The total of 50 teeth was assigned to five experimental groups.

  • Group 1 – not disclosed to any root canal solvent
  • Group 2 – disclosed to chloroform for 5 min
  • Group 3 – disclosed to chloroform for 5 min followed by irrigation with absolute alcohol for 5 min
  • Group 4 – chloroform for 5 min followed by irrigation with chlorhexidine (CHX) for 5 min
  • Group 5 – chloroform for 5 min followed by irrigation with saline for 5 min.


0.2 ml of each solvent was placed in the root canal space and left in place till the completion of the exposure time (5 min) and was then eliminated with paper points followed by irrigation with the abovementioned final irrigants.

The sealer used will be AH Plus (Dentsply DeTrey GmbH, Konstanz, Germany), and the canals were obturated with F4 gutta-percha cones (Dentsply Maillefer). 1 mm of filling material was then removed from the coronal area and spaces were filled with a temporary filling material. Radiographs were taken to conform complete filling. All the specimens were stored in 37° in 100% humidity for 2 weeks.

Push-out bond testing

The sections were horizontally sectioned into 1 ± 0.1 mm thickness serial slices from the middle third using a precision saw with adequate cooling. The thickness was confirmed using a digital caliper. Specimens were examined microscopically to confirm circular canal shape. The push-out test was carried out in a universal testing machine [Figure 1] (Tinus Oslen, USA).
Figure 1: (a) 50 extracted central incisor teeth, (b) 50 specimens of cross-sectioned teeth, (c) cross-sectioned slice of thickness 1 mm, (d) universal testing machine in action

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Statistical analysis

Data were compiled on excel. Statistical analysis was done using SPSS software (V.17.0) (SPSS Inc., Chicago, IL, USA). The results were tabulated and analyzed statistically by one-way analysis of variance (ANOVA).


   Results Top


The highest value was recorded by the control group 1 with a mean push-out bond strength value of about 6.58 MPa [Table 1]. When the tooth samples were treated with chloroform, all the groups showed a significant decrease in bond strength values. Absolute alcohol-treated group showed a significant increase in bond strength values with a mean value of about 4.43 MPa. The push-out bond strength values of CHX (Group 4) and saline (Group 5) treated samples were 3.73 and 3.78, respectively.
Table 1: Push-out bond strength of root canal sealer to root dentin in mega Pascal (MPa)

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We compared a one-way ANOVA to compare the push-out bond strength of different root canal sealer after exposing it with chloroform followed by irrigation with different final irrigants. There existed a significant difference between the mean push-out bond strength of different groups with a f = 71.113 and significance level of 0.000 [Table 2].
Table 2: Push-out bond strength of Root canal sealer (MPa)

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   Discussion Top


Adhesion is one of the most important physical properties that is required by the root canal sealers.[6] It helps to obtain a tight seal, which is essential for attaining success in root canal treatment. AH Plus is a resin-based sealer available as a 2 paste system. Due to its excellent properties, such as low solubility, small expansion, adhesion to dentin, and very good sealing ability,[7] AH plus is considered as a benchmark “Gold Standard.” Hence, AH Plus was taken as the choice of sealer in our study.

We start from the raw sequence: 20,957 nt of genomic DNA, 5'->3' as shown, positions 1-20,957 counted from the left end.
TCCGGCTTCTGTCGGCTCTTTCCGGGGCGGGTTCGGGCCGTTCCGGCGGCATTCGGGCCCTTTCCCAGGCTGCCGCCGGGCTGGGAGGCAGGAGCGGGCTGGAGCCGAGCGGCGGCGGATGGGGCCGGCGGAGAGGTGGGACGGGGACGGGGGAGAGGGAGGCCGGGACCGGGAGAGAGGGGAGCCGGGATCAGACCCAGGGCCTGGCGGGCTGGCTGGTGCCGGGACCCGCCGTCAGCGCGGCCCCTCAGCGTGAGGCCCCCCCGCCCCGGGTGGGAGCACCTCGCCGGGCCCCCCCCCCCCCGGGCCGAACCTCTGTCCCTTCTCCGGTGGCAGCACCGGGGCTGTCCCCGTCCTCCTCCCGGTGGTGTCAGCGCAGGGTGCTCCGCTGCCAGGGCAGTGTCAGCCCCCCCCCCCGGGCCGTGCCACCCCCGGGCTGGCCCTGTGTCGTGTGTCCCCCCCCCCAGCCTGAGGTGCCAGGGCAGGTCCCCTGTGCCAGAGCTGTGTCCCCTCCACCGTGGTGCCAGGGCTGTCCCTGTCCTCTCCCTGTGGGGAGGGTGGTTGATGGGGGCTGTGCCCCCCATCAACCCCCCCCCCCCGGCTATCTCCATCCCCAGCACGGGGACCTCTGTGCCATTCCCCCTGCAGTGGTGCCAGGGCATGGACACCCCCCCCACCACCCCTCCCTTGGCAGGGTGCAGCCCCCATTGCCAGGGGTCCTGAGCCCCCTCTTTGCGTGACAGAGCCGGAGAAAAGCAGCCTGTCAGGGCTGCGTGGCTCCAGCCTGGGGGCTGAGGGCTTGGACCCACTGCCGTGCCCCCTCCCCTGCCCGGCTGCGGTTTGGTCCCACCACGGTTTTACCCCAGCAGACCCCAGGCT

In root canal retreatment procedure, we have to remove the gutta-percha that was previously obturated in the canal spaces and it requires a solvent. A root canal solvent is meant to dissolve as much as gutta-percha a possible.[8] Chloroform is an organic solvent and is effective in dissolving gutta-percha.[9] In fact, the gutta-percha was originally designed to get dissolved in chloroform and the mixture of chloroform and gutta-percha is called as chloropercha.[10] In clinical practice, chloroform still remains the most effective and widely used solvent for the dissolution of the gutta-percha.[11]

In a previous study, Shokouhinejad et al.[12] estimated the push-out bond strength Resilion/Epiphany self-etch system to radicular dentin after retreatment. They first obturated the canal and then removed the obturation with a combination of solvents and retreatment files. After the removal, the root canal space was again obturated with Resilion/Epiphany self-etch, but doing so will involve a lot of variables. Ring et al.[13] did a study, in which he compared the efficacy of different retreatment solvents and rotary files to remove the obturation material from the root canal space, and he concluded that it is unable to completely remove the obturation materials from the root canal space. In our study to reduce the variables involved, an initial root canal filling was not done.

In the present study, all the single-rooted maxillary central incisor specimens were obturated with the F4 gutta-percha. F4 size gutta-percha was selected because it matched the size and taper of the master apical rotary file that could fill the root canal space almost completely when used as a single cone.[14] Nagas et al.[15] compared the bond strength of master gutta-percha points with different tapers (0.02, 0.04, and 0.06) in canals instrumented with a 0.06 tapered master apical file and found that the highest bond strength was provided by 0.06 tapered single cone.